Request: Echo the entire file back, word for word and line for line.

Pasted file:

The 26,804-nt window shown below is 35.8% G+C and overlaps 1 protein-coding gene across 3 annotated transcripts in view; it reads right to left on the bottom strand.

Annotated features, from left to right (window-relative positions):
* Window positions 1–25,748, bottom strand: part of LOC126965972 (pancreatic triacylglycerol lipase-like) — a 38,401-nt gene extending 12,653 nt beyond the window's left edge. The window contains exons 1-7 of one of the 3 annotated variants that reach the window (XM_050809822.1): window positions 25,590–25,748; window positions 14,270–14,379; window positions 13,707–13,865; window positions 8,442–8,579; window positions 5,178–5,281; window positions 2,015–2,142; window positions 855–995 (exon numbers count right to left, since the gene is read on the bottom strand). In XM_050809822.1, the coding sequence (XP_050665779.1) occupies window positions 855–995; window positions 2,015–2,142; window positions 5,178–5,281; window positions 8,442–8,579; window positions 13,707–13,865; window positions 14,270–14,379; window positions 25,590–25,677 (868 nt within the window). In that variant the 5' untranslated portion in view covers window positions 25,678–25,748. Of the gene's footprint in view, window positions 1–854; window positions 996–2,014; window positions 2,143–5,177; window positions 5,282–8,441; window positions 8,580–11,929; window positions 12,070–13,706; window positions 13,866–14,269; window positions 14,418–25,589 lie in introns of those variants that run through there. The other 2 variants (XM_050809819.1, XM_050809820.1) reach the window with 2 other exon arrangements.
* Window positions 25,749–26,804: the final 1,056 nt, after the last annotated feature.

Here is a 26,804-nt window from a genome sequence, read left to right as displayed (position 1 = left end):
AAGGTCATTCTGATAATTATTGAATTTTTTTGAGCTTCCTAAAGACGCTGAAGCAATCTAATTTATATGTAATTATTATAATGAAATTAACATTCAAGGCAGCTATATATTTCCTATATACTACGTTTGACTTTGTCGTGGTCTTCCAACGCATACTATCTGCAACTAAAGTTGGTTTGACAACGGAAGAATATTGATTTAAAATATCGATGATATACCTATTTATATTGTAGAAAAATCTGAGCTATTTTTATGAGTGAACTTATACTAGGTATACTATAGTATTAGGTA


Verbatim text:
The 26,804-nt window shown below is 35.8% G+C and overlaps 1 protein-coding gene across 3 annotated transcripts in view; it reads right to left on the bottom strand.

Annotated features, from left to right (window-relative positions):
* Window positions 1–25,748, bottom strand: part of LOC126965972 (pancreatic triacylglycerol lipase-like) — a 38,401-nt gene extending 12,653 nt beyond the window's left edge. The window contains exons 1-7 of one of the 3 annotated variants that reach the window (XM_050809822.1): window positions 25,590–25,748; window positions 14,270–14,379; window positions 13,707–13,865; window positions 8,442–8,579; window positions 5,178–5,281; window positions 2,015–2,142; window positions 855–995 (exon numbers count right to left, since the gene is read on the bottom strand). In XM_050809822.1, the coding sequence (XP_050665779.1) occupies window positions 855–995; window positions 2,015–2,142; window positions 5,178–5,281; window positions 8,442–8,579; window positions 13,707–13,865; window positions 14,270–14,379; window positions 25,590–25,677 (868 nt within the window). In that variant the 5' untranslated portion in view covers window positions 25,678–25,748. Of the gene's footprint in view, window positions 1–854; window positions 996–2,014; window positions 2,143–5,177; window positions 5,282–8,441; window positions 8,580–11,929; window positions 12,070–13,706; window positions 13,866–14,269; window positions 14,418–25,589 lie in introns of those variants that run through there. The other 2 variants (XM_050809819.1, XM_050809820.1) reach the window with 2 other exon arrangements.
* Window positions 25,749–26,804: the final 1,056 nt, after the last annotated feature.

Here is a 26,804-nt window from a genome sequence, read left to right as displayed (position 1 = left end):
AAGGTCATTCTGATAATTATTGAATTTTTTTGAGCTTCCTAAAGACGCTGAAGCAATCTAATTTATATGTAATTATTATAATGAAATTAACATTCAAGGCAGCTATATATTTCCTATATACTACGTTTGACTTTGTCGTGGTCTTCCAACGCATACTATCTGCAACTAAAGTTGGTTTGACAACGGAAGAATATTGATTTAAAATATCGATGATATACCTATTTATATTGTAGAAAAATCTGAGCTATTTTTATGAGTGAACTTATACTAGGTATACTATAGTATTAGGTA